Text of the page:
Coronavirus (COVID-19): Relief options and Additional Resources

Drop-in childcare built to fit the lifestyle of busy families with flexible scheduling

Jessica Dehn, owner of Dino Drop-In Childcare centers in the Bozeman area has found the holy grail of her why. Her why, coming from a background of nonprofits and start-ups is making the connection between business and making her community a better place to live and work. 

“I wake up every day and try to do the best thing,” she said. Dehn was approached by a friend of her husband’s about starting up either a juice bar or a drop in daycare. She had experience working with a startup food company and knew she didn’t want to pursue the juice bar and really wanted to be in a position to affect change in her community. 

She has found that by offering a service to fill the gap where traditional daycare doesn’t meet parents’ needs. By starting her own business filling the gap between full time day care providers and her own model of drop in care, she can provide a service that helps parents find reliable quality day care that in return allows parents meeting their own potential in the community. 

“We started the business with a loan from family and growth was not an option with this loan. Luckily, I had begun building a relationship with a banker before even starting the company. When the opportunity came to buy out my partner we had only been in business for about 5 months but since I had been volunteering at a local non-profit with my banker for a year I was able to secure financing because of the relationship and proven cash flow of the model,” Dehn said. 

In addition to having a positive cash flow early on Dehn also competed and won second place in the 2017 InnovateHer Challenge, the SBA’s nationwide live-pitch competition highlighting the innovative products, services, and technologies developed by visionary entrepreneurs that have a measurable impact on the lives of women and families, and in the marketplace. Dehn said she had a two-minute pitch to talk about where they started and where and where they are going.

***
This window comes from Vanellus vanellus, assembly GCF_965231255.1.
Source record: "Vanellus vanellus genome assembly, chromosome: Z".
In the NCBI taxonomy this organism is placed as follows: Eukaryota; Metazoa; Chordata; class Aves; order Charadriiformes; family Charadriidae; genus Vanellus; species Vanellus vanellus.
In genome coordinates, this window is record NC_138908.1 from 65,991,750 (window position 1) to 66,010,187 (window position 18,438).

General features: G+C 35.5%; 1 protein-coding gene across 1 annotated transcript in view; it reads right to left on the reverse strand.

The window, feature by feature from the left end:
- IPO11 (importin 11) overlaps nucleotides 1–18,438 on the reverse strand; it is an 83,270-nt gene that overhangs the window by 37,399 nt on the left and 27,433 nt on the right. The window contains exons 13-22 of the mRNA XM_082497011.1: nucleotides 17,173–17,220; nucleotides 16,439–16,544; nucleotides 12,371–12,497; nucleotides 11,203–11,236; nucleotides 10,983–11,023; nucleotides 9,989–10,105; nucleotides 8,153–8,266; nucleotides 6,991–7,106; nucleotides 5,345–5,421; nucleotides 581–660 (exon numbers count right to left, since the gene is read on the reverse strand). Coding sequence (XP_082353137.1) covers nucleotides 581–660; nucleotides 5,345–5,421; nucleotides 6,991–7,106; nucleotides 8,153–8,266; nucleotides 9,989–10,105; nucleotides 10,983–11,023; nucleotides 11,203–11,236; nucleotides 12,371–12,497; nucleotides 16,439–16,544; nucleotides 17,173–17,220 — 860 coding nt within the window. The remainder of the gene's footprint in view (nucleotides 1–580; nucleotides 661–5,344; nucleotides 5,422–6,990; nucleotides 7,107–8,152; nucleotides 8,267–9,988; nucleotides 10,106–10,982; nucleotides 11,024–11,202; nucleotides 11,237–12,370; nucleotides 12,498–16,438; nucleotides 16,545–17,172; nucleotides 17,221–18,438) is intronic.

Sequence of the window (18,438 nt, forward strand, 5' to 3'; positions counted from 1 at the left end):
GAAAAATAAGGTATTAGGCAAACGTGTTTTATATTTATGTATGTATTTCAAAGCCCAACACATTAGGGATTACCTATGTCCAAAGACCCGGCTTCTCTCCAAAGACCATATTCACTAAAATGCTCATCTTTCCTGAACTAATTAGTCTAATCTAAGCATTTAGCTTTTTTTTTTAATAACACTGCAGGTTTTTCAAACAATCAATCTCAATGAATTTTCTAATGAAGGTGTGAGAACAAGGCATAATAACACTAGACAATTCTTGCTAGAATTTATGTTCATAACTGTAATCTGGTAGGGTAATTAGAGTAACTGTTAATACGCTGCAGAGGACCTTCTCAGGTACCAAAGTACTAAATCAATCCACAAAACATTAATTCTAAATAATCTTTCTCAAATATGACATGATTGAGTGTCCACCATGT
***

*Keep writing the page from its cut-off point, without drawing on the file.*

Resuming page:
Finalists were chosen based on whose products and services best met the competition criteria and presented the greatest potential for success. Dehn won $20,000 to help grow her business. 

“Startups are awesome. Every day is different and there are new problems all the time that I have to solve,” Dehn said.  “There was nothing to service this market, and I’m able to provide this, I have started non-profits, but you can’t own a non-profit, and eventually you might not be on the board anymore. Owning a business is a real opportunity to affect change to help the community.” 

She suggests that anyone interested in starting a business should surround themselves with a network of like-minded business people. “You can do this, I’m able to operate with integrity on my own, but I’m no smarter than anyone else, I have no special skills, I love the kids, I love seeing the teachers develop. I want to build a great child care center,” she said.  

Dehn said the application process of the InnovateHer Competition helped her immensely. “I was trapped in a box and it really helped me look at the business from a totally different perspective.”  Dehn received assistance from the Montana Women’s Business Center to prepare and compete in the InnovateHer Competition. 

Dino Drop-In is childcare built to fit the lifestyle of busy families and ever-changing work schedules.